I went down several blind alleys and barked up a couple of the wrong trees trying to find a way to get my contacts and SMSes off the Samsung.

I found some tool that just stripped the phone numbers (but not the associated names) from my pim.vol file.

I found a free-to-try tool that worked, but was sold by some company through their website, which no longer existed.

I tried to see whether I could hack the program to make it think I had a license. I know next to nothing about Windows programming, but I managed to unzip the CAB file and use PE Explorer to view the bundled resources before I realized you can’t edit an executable file without the source code. I mean, I shouldn’t be able to figure out how to trick a licensed program after an hour of Googling.

The solution was Dotfred’s PimBackup, a free program which not only does backing up (for the purpose of restoring data to the same or a similar device) but also does exporting. I used it to create CSV files for contacts… and for SMSes. God bless you, Fred. Specifically, God bless you with lots and lots of Paypal donations, my US$20 among them. I donated because when you get more than what you pay for, it’s nice to pay for what you get.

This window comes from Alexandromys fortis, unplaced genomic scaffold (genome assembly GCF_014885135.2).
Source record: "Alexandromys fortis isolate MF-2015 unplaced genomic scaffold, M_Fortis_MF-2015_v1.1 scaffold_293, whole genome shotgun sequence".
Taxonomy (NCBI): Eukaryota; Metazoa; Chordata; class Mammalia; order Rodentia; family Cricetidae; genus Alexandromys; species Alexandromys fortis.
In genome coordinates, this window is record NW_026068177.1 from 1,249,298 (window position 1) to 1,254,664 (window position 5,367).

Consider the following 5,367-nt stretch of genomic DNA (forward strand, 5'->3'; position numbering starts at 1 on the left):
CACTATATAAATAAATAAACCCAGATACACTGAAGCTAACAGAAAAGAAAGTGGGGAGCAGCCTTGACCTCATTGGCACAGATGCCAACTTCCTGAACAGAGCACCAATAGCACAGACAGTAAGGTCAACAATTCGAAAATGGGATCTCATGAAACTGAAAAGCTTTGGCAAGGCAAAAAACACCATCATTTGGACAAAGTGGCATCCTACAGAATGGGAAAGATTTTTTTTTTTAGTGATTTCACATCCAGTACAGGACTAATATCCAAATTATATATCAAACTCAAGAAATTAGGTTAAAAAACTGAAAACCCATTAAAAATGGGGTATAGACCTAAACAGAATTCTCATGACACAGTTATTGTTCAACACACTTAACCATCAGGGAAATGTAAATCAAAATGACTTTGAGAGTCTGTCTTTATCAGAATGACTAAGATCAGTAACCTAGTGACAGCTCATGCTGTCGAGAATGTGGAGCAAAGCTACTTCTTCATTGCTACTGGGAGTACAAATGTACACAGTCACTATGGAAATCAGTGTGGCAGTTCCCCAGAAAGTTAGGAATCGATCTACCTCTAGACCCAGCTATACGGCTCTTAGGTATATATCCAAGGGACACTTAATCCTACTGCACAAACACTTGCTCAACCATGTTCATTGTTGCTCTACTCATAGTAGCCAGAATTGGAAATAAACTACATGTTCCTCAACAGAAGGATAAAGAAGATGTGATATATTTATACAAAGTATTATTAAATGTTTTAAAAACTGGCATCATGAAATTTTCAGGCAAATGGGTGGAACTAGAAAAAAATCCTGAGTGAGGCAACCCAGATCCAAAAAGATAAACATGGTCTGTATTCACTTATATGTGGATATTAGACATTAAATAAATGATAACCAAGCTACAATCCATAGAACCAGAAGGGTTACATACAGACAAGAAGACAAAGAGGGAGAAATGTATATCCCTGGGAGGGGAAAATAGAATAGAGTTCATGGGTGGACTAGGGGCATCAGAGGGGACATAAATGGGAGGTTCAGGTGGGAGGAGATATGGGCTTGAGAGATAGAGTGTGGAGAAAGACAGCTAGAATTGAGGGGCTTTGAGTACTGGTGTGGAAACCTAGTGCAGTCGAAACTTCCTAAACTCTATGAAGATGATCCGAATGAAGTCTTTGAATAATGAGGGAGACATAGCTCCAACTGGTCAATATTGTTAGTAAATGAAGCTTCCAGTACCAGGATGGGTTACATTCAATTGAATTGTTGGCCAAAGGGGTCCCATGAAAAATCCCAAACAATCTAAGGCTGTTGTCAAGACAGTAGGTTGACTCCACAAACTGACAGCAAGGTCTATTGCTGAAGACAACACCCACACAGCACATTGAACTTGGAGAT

I had everything I needed from my old phone. It was time to kickstart the new one. I tried resetting it using the software option to wipe the data. That didn’t work. I tried following some online reset instructions that involved holding down the hardware buttons. That didn’t work either. Fine.

I left the house. I took two forms of ID (employment pass and passport) for myself and for my husband, who’s the actual the M1 account holder, and a letter that I wrote and he signed, saying I was permitted to get a new SIM card. Because bureaucracy.

I went to M1 at Bugis Junction to get a new SIM card. I typed in my phone number and FIN to get a queue number. The machine did not give me a slip of paper, but said it would SMS me when it was my turn, which would not have been helpful if my phone wasn’t working. It was, though, and I got an SMS saying the wait was currently about 20 minutes. I thought maybe I wouldn’t have to wait that long because the queue numbers on display seemed almost caught up with mine. However, I think I did wait the full 20 minutes in the noisy, crowded, orange shop. Maybe I should have gone on a weekday.

Finally I was summoned to one of the five bar-counterish islands to talk to a customer service rep. At first he thought I wanted to add a SIM card and use two phones with the same number, which costs more. I clarified. He took my letter and ID (I only needed the employment passes after all) and came back with a SIM card. He put it in the Sony phone and said we were done.

I felt odd walking out after that. Did I need to stop by the cash register or something? No. In the end, S$35 + GST did not need to change hands.Why?

  • Maybe the first replacement SIM (and this was the first) is free.